Financial markets have continued to adjust to less accommodative monetary policies, leaving behind the era of ‘lower for longer’ yields. The ultimate effect on risky assets is difficult to determine at this point as bearings are lost and new ones need to be found.
Omicron detracts and disrupts
Data released in the first few weeks of 2022 has painted a murky picture of the economy, reflecting the impact of the virulent Omicron outbreak on activity and mobility in many parts of the world.
Chinese Q4 GDP growth came out at just 4.0% year-on-year, confirming the slowdown seen throughout the second half of 2021. Tighter regulations, real estate sector turmoil and strict lockdowns weighed on activity in December. The trend could continue in early 2022.
There was no bright spark from the latest US retail sales numbers either: December sales were down by 1.9% from the already downwardly revised November figures. Household worries and pandemic restrictions were behind what was the largest drop in sales in 10 months. Anticipatory purchases in October, as consumers worried about shortages, probably contributed to the slowdown in November and December.
Taking a longer perspective, December sales were up by 19% on February 2020 – before the pandemic – and up by 13% on December 2020.
Rising household incomes against a backdrop of solid job creation and rising wages argue for spending to hold up well in the coming months, but higher inflation will dent households’ purchasing power and contain retail sales.
The results of the first of the US regional manufacturing surveys (conducted by the Federal Reserve Bank of New York) showed a sharp deterioration in activity. The Empire State Index plunged by 33 points to slightly below zero as orders fell sharply.
Is this the start of a worrying trend?
We don’t believe so. From an economic point of view, domestic demand, which has been supported by continuing gains in employment, appears solid enough to reaccelerate once the dust settles. Even though we have revised down our GDP growth forecasts by 0.3 percentage points for the US and 0.2ppt for the eurozone, our medium-term scenario is intact. GDP growth this year should be well above the long-term average for G10 economies.
In China, where the slowdown has deeper causes, the authorities appear to have decided to renew support for the economy. On 17 January, the People’s Bank of China cut its medium-term credit facility rate for the first time since April 2020; this was earlier than expected and also deeper than anticipated. Further policy easing moves look likely to follow.
The effects of the Omicron wave on growth should start to ease. The outbreak has started to fade and it has caused far fewer hospitalisations and deaths than previous variants. Several governments are considering lifting restrictions, which in many cases were less stringent to begin with. Vaccination appears to have become the priority.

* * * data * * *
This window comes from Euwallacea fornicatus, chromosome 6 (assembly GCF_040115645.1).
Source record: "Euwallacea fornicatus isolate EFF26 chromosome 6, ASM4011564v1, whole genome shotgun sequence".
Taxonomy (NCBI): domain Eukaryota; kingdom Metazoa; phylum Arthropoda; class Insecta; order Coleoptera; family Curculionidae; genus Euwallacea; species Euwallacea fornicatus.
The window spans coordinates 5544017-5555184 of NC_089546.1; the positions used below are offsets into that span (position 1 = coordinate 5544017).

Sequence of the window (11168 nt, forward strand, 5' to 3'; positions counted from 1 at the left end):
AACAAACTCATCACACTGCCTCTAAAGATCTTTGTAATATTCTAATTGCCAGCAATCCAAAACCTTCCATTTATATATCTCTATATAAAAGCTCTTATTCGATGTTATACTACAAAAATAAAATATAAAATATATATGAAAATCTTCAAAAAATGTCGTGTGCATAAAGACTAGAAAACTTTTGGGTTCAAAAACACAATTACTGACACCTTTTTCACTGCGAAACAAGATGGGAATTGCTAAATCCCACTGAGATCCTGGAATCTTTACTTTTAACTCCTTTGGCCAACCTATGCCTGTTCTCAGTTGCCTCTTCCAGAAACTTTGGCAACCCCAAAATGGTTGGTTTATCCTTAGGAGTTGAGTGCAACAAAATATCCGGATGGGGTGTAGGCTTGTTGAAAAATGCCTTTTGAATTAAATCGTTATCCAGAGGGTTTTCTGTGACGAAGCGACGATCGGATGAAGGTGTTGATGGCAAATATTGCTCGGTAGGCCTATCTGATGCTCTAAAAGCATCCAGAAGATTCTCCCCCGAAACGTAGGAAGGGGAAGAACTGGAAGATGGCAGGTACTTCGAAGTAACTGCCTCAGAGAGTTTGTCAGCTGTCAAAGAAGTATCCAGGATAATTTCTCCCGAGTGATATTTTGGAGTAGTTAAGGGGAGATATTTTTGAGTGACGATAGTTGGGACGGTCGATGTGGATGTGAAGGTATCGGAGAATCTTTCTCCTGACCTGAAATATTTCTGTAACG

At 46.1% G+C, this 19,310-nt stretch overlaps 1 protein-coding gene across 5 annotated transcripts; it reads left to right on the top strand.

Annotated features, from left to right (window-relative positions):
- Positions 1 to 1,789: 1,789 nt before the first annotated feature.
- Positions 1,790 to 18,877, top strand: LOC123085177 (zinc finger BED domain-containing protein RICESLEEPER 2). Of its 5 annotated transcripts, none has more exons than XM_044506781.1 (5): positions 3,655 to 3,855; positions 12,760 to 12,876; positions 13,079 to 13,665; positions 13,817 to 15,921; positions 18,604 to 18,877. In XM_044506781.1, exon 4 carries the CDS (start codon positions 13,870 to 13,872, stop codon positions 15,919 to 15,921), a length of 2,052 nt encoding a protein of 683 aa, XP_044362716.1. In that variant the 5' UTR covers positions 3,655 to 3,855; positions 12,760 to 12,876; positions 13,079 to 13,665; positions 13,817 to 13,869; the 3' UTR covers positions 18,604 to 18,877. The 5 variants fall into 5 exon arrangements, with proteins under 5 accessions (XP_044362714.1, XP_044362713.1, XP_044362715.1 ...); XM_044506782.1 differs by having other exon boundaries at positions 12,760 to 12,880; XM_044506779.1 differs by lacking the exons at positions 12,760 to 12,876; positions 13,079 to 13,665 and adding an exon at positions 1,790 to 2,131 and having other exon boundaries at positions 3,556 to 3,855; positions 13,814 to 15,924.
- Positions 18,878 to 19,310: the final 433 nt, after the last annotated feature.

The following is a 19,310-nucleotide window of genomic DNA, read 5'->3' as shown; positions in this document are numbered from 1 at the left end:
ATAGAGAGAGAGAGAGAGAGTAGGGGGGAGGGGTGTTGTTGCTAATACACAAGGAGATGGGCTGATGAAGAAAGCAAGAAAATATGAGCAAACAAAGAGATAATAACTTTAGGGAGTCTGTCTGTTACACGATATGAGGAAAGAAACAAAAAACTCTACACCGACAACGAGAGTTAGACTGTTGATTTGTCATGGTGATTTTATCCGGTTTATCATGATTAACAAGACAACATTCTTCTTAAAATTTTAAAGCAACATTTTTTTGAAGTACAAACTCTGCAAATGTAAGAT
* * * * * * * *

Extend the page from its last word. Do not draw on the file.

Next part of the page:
Thus there are hopes that this variant marks the first manifestation of an endemic disease. Confirmation would be a boon for markets. Admittedly, the pandemic has already become less of a focus for investors.
Why are stocks falling?
Global equities started falling on 5 January when the minutes of the December meeting of US monetary policymakers confirmed the US Federal Reserve’s less dovish stance. Between 4 and 19 January, the MSCI AC World index (in US dollar terms) fell by 4.0% to its lowest point since 20 December.
However, for us, this decline does not have the characteristics of a broad capitulation. It has been quite selective. At the close of 19 January, the S&P 500 index was down by 4.9% from the end of 2021, while the tech-heavy Nasdaq composite dropped by a much larger 9.1% to the lowest level since early October (see Exhibit 1).
The 35bp rise in US 10-year yields hit growth stock indices hard – this market segment is particularly vulnerable to a higher discount rate.
One topic has dominated markets since the beginning of the year: Expectations of the Fed raising policy rates soon and running down its asset-heavy balance sheet in the face of rising inflation.
Clearly, investors believe that the latest – soft – economic data will not divert the Fed and other leading central banks from their post-pandemic tightening roadmap.
The Fed’s policy meeting on 25 and 26 January should allow it to confirm that the first increase in its key rates will occur in March, as anticipated by current fed funds futures levels. It looks likely that the media briefing will be devoted largely to the question of the balance sheet, that is, the unwinding of pandemic-era asset purchases.
2022: Adjusting to a changing tune
We expect markets to refocus on fundamentals. This can already be seen in part in the diverse returns for equities (see above) and credit. As such, the start of the corporate earnings reporting season will be watched particularly closely for clues.
Beyond this, investors will be adapting to changing monetary policies. There is room for normalisation now that the economic environment is favourable. However, change is a source of stress and the road could be bumpy. There will certainly be opportunities for investors, but it is also important that asset allocation choices are made taking into account the risk of a more brutal rise in interest rates.